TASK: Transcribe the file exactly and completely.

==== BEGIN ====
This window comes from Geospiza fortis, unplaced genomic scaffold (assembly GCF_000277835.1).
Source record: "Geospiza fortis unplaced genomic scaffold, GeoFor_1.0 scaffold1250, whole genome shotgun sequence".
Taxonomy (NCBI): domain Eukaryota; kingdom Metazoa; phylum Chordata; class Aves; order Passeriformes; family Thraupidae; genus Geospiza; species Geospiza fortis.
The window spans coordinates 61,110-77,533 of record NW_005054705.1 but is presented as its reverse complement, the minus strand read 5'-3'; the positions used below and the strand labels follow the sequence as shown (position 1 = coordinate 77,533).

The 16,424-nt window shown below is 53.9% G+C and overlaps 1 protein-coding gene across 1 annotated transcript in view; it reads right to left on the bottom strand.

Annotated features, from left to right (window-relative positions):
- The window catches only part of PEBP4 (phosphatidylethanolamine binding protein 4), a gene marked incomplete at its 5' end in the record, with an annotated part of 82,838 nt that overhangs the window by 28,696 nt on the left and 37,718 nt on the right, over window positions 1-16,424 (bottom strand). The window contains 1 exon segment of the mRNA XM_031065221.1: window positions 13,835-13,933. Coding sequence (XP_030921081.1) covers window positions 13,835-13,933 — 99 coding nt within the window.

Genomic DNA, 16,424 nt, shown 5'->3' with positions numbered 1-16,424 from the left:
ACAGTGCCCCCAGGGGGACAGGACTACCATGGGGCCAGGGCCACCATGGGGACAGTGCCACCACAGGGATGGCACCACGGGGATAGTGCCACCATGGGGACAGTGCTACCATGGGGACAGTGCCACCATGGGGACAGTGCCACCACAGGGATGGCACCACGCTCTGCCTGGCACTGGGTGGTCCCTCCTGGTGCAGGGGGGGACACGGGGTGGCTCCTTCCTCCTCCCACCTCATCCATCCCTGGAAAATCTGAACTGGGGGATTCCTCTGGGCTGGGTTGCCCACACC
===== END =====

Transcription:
This window comes from Geospiza fortis, unplaced genomic scaffold (assembly GCF_000277835.1).
Source record: "Geospiza fortis unplaced genomic scaffold, GeoFor_1.0 scaffold1250, whole genome shotgun sequence".
Taxonomy (NCBI): domain Eukaryota; kingdom Metazoa; phylum Chordata; class Aves; order Passeriformes; family Thraupidae; genus Geospiza; species Geospiza fortis.
The window spans coordinates 61,110-77,533 of record NW_005054705.1 but is presented as its reverse complement, the minus strand read 5'-3'; the positions used below and the strand labels follow the sequence as shown (position 1 = coordinate 77,533).

The 16,424-nt window shown below is 53.9% G+C and overlaps 1 protein-coding gene across 1 annotated transcript in view; it reads right to left on the bottom strand.

Annotated features, from left to right (window-relative positions):
- The window catches only part of PEBP4 (phosphatidylethanolamine binding protein 4), a gene marked incomplete at its 5' end in the record, with an annotated part of 82,838 nt that overhangs the window by 28,696 nt on the left and 37,718 nt on the right, over window positions 1-16,424 (bottom strand). The window contains 1 exon segment of the mRNA XM_031065221.1: window positions 13,835-13,933. Coding sequence (XP_030921081.1) covers window positions 13,835-13,933 — 99 coding nt within the window.

Genomic DNA, 16,424 nt, shown 5'->3' with positions numbered 1-16,424 from the left:
ACAGTGCCCCCAGGGGGACAGGACTACCATGGGGCCAGGGCCACCATGGGGACAGTGCCACCACAGGGATGGCACCACGGGGATAGTGCCACCATGGGGACAGTGCTACCATGGGGACAGTGCCACCATGGGGACAGTGCCACCACAGGGATGGCACCACGCTCTGCCTGGCACTGGGTGGTCCCTCCTGGTGCAGGGGGGGACACGGGGTGGCTCCTTCCTCCTCCCACCTCATCCATCCCTGGAAAATCTGAACTGGGGGATTCCTCTGGGCTGGGTTGCCCACACC